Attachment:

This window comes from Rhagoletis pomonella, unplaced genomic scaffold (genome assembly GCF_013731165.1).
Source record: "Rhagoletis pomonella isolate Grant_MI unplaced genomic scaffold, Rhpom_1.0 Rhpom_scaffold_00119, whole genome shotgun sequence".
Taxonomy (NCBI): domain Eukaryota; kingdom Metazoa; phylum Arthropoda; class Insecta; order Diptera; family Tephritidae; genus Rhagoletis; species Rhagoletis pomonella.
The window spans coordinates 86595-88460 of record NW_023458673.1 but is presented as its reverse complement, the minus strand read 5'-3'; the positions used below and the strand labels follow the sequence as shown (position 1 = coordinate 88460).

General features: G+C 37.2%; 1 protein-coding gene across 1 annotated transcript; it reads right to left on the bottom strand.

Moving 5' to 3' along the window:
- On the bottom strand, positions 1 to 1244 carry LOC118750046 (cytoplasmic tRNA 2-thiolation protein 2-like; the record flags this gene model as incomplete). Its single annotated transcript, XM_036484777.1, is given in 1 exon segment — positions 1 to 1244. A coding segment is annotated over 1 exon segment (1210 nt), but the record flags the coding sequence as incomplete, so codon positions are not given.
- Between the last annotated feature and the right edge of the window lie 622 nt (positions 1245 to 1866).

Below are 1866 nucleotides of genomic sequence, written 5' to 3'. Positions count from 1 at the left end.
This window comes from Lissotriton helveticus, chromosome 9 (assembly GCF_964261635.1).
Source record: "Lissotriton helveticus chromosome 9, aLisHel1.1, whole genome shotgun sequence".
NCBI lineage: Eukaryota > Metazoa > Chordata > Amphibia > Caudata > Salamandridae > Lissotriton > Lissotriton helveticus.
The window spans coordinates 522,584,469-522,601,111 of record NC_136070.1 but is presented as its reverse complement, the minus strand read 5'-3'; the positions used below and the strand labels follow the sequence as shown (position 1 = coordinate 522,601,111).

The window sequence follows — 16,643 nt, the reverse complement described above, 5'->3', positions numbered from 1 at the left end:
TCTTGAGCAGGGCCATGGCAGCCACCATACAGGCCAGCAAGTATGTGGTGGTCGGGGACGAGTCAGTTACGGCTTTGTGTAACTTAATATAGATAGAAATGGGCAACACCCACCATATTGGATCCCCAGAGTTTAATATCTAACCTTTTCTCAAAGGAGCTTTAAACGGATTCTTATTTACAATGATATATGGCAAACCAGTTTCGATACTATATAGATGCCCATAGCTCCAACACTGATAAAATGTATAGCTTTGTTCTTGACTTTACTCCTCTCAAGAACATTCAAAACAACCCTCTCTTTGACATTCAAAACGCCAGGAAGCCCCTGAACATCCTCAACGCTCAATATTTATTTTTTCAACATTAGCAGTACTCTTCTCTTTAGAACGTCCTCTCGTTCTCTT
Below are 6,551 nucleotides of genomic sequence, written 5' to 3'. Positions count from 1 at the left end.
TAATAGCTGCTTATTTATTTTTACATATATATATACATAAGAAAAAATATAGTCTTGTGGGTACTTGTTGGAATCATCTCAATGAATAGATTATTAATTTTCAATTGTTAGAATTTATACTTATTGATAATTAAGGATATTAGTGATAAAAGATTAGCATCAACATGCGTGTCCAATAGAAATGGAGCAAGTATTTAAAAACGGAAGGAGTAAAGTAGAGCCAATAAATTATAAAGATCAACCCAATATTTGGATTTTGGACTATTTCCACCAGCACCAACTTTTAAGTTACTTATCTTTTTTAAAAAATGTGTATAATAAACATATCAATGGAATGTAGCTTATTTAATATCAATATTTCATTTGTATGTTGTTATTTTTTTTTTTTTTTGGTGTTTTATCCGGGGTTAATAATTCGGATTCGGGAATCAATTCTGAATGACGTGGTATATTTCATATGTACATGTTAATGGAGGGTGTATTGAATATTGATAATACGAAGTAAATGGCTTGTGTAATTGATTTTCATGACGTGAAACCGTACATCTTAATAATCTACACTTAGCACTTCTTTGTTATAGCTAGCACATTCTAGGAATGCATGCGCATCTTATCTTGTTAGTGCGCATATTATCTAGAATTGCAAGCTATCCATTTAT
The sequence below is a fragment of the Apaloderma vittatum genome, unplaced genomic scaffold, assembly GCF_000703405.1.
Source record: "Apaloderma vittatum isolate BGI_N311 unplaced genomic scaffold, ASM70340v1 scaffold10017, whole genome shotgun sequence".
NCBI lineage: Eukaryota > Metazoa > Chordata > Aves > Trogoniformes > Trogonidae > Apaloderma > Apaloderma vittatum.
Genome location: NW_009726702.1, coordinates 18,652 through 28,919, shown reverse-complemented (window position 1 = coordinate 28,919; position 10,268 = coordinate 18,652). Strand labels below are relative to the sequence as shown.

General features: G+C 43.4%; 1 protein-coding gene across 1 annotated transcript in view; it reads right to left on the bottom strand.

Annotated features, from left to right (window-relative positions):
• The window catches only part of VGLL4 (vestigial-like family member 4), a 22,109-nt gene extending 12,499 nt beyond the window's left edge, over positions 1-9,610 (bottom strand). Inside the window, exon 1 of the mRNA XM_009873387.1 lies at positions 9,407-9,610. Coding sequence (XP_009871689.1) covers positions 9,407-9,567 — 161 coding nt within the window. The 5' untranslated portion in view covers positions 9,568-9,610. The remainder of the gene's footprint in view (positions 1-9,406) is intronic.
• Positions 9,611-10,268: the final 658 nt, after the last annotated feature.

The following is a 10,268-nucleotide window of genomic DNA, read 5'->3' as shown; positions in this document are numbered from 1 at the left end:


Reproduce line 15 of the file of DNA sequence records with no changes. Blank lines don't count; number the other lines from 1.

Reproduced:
TCTTGAGCAGGGCCATGGCAGCCACCATACAGGCCAGCAAGTATGTGGTGGTCGGGGACGAGTCAGTTACGGCTTTGTGTAACTTAATATAGATAGAAATGGGCAACACCCACCATATTGGATCCCCAGAGTTTAATATCTAACCTTTTCTCAAAGGAGCTTTAAACGGATTCTTATTTACAATGATATATGGCAAACCAGTTTCGATACTATATAGATGCCCATAGCTCCAACACTGATAAAATGTATAGCTTTGTTCTTGACTTTACTCCTCTCAAGAACATTCAAAACAACCCTCTCTTTGACATTCAAAACGCCAGGAAGCCCCTGAACATCCTCAACGCTCAATATTTATTTTTTCAACATTAGCAGTACTCTTCTCTTTAGAACGTCCTCTCGTTCTCTT